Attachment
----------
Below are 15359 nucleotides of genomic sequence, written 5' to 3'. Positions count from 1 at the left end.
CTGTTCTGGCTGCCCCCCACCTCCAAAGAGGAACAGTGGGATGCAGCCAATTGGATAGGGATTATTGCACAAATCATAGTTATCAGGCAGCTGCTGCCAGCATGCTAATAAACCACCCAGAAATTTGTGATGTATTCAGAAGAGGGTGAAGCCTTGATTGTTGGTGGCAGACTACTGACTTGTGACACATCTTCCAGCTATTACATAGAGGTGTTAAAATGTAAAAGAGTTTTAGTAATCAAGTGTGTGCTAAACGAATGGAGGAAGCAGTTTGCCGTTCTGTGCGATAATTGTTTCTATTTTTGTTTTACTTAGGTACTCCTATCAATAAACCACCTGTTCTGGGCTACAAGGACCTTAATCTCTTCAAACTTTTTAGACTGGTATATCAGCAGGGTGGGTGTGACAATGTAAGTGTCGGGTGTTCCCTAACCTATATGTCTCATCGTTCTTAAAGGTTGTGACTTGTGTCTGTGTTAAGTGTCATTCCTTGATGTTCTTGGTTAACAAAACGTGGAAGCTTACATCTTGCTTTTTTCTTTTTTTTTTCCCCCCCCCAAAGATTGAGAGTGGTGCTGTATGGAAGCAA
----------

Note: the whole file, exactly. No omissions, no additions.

Below are 15359 nucleotides of genomic sequence, written 5' to 3'. Positions count from 1 at the left end.
CTGTTCTGGCTGCCCCCCACCTCCAAAGAGGAACAGTGGGATGCAGCCAATTGGATAGGGATTATTGCACAAATCATAGTTATCAGGCAGCTGCTGCCAGCATGCTAATAAACCACCCAGAAATTTGTGATGTATTCAGAAGAGGGTGAAGCCTTGATTGTTGGTGGCAGACTACTGACTTGTGACACATCTTCCAGCTATTACATAGAGGTGTTAAAATGTAAAAGAGTTTTAGTAATCAAGTGTGTGCTAAACGAATGGAGGAAGCAGTTTGCCGTTCTGTGCGATAATTGTTTCTATTTTTGTTTTACTTAGGTACTCCTATCAATAAACCACCTGTTCTGGGCTACAAGGACCTTAATCTCTTCAAACTTTTTAGACTGGTATATCAGCAGGGTGGGTGTGACAATGTAAGTGTCGGGTGTTCCCTAACCTATATGTCTCATCGTTCTTAAAGGTTGTGACTTGTGTCTGTGTTAAGTGTCATTCCTTGATGTTCTTGGTTAACAAAACGTGGAAGCTTACATCTTGCTTTTTTCTTTTTTTTTTCCCCCCCCCAAAGATTGAGAGTGGTGCTGTATGGAAGCAA